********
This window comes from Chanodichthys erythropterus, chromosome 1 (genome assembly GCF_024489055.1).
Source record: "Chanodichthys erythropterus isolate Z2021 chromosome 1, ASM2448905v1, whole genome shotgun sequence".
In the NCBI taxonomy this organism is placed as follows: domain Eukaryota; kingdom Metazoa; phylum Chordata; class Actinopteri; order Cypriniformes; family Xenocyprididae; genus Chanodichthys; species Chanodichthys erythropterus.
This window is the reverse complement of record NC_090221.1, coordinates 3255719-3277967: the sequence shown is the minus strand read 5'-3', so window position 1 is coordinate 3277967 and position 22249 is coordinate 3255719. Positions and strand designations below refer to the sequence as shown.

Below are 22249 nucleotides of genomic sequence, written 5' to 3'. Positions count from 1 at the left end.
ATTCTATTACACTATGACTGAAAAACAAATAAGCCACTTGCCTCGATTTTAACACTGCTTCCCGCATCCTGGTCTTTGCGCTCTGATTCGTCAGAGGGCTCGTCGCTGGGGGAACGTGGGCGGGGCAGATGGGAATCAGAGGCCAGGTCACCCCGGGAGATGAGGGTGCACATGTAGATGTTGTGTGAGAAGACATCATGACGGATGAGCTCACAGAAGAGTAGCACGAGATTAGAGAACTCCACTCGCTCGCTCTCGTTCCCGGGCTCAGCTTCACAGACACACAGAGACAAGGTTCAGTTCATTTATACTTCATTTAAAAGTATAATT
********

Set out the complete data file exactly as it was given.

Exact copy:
This window comes from Chanodichthys erythropterus, chromosome 1 (genome assembly GCF_024489055.1).
Source record: "Chanodichthys erythropterus isolate Z2021 chromosome 1, ASM2448905v1, whole genome shotgun sequence".
In the NCBI taxonomy this organism is placed as follows: domain Eukaryota; kingdom Metazoa; phylum Chordata; class Actinopteri; order Cypriniformes; family Xenocyprididae; genus Chanodichthys; species Chanodichthys erythropterus.
This window is the reverse complement of record NC_090221.1, coordinates 3255719-3277967: the sequence shown is the minus strand read 5'-3', so window position 1 is coordinate 3277967 and position 22249 is coordinate 3255719. Positions and strand designations below refer to the sequence as shown.

Below are 22249 nucleotides of genomic sequence, written 5' to 3'. Positions count from 1 at the left end.
ATTCTATTACACTATGACTGAAAAACAAATAAGCCACTTGCCTCGATTTTAACACTGCTTCCCGCATCCTGGTCTTTGCGCTCTGATTCGTCAGAGGGCTCGTCGCTGGGGGAACGTGGGCGGGGCAGATGGGAATCAGAGGCCAGGTCACCCCGGGAGATGAGGGTGCACATGTAGATGTTGTGTGAGAAGACATCATGACGGATGAGCTCACAGAAGAGTAGCACGAGATTAGAGAACTCCACTCGCTCGCTCTCGTTCCCGGGCTCAGCTTCACAGACACACAGAGACAAGGTTCAGTTCATTTATACTTCATTTAAAAGTATAATT